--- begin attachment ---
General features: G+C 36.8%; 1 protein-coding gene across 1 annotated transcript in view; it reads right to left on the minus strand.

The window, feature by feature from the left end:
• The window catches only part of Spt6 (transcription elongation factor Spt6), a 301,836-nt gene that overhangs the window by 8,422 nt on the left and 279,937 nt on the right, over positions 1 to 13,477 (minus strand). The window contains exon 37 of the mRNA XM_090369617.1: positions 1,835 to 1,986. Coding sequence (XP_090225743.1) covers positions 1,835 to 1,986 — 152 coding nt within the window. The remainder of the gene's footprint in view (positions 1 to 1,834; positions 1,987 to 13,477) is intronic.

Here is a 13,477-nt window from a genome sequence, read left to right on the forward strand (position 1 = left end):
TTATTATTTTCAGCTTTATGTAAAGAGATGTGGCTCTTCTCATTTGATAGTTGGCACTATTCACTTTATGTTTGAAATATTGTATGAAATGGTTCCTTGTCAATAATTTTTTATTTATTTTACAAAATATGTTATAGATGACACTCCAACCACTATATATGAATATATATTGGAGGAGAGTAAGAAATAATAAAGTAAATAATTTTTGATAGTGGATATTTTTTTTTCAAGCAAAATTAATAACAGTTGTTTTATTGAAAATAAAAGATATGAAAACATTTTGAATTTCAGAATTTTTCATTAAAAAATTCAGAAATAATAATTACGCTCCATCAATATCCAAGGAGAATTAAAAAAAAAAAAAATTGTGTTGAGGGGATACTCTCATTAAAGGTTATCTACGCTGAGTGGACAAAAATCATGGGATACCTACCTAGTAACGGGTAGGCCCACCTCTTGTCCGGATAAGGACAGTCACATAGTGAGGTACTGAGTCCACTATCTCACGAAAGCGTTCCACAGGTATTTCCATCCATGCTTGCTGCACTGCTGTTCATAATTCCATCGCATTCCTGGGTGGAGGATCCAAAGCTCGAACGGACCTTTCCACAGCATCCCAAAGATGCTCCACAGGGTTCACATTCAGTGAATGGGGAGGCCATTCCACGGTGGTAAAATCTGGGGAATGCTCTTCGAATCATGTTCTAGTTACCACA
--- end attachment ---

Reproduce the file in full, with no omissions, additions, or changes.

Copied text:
General features: G+C 36.8%; 1 protein-coding gene across 1 annotated transcript in view; it reads right to left on the minus strand.

The window, feature by feature from the left end:
• The window catches only part of Spt6 (transcription elongation factor Spt6), a 301,836-nt gene that overhangs the window by 8,422 nt on the left and 279,937 nt on the right, over positions 1 to 13,477 (minus strand). The window contains exon 37 of the mRNA XM_090369617.1: positions 1,835 to 1,986. Coding sequence (XP_090225743.1) covers positions 1,835 to 1,986 — 152 coding nt within the window. The remainder of the gene's footprint in view (positions 1 to 1,834; positions 1,987 to 13,477) is intronic.

Here is a 13,477-nt window from a genome sequence, read left to right on the forward strand (position 1 = left end):
TTATTATTTTCAGCTTTATGTAAAGAGATGTGGCTCTTCTCATTTGATAGTTGGCACTATTCACTTTATGTTTGAAATATTGTATGAAATGGTTCCTTGTCAATAATTTTTTATTTATTTTACAAAATATGTTATAGATGACACTCCAACCACTATATATGAATATATATTGGAGGAGAGTAAGAAATAATAAAGTAAATAATTTTTGATAGTGGATATTTTTTTTTCAAGCAAAATTAATAACAGTTGTTTTATTGAAAATAAAAGATATGAAAACATTTTGAATTTCAGAATTTTTCATTAAAAAATTCAGAAATAATAATTACGCTCCATCAATATCCAAGGAGAATTAAAAAAAAAAAAAATTGTGTTGAGGGGATACTCTCATTAAAGGTTATCTACGCTGAGTGGACAAAAATCATGGGATACCTACCTAGTAACGGGTAGGCCCACCTCTTGTCCGGATAAGGACAGTCACATAGTGAGGTACTGAGTCCACTATCTCACGAAAGCGTTCCACAGGTATTTCCATCCATGCTTGCTGCACTGCTGTTCATAATTCCATCGCATTCCTGGGTGGAGGATCCAAAGCTCGAACGGACCTTTCCACAGCATCCCAAAGATGCTCCACAGGGTTCACATTCAGTGAATGGGGAGGCCATTCCACGGTGGTAAAATCTGGGGAATGCTCTTCGAATCATGTTCTAGTTACCACA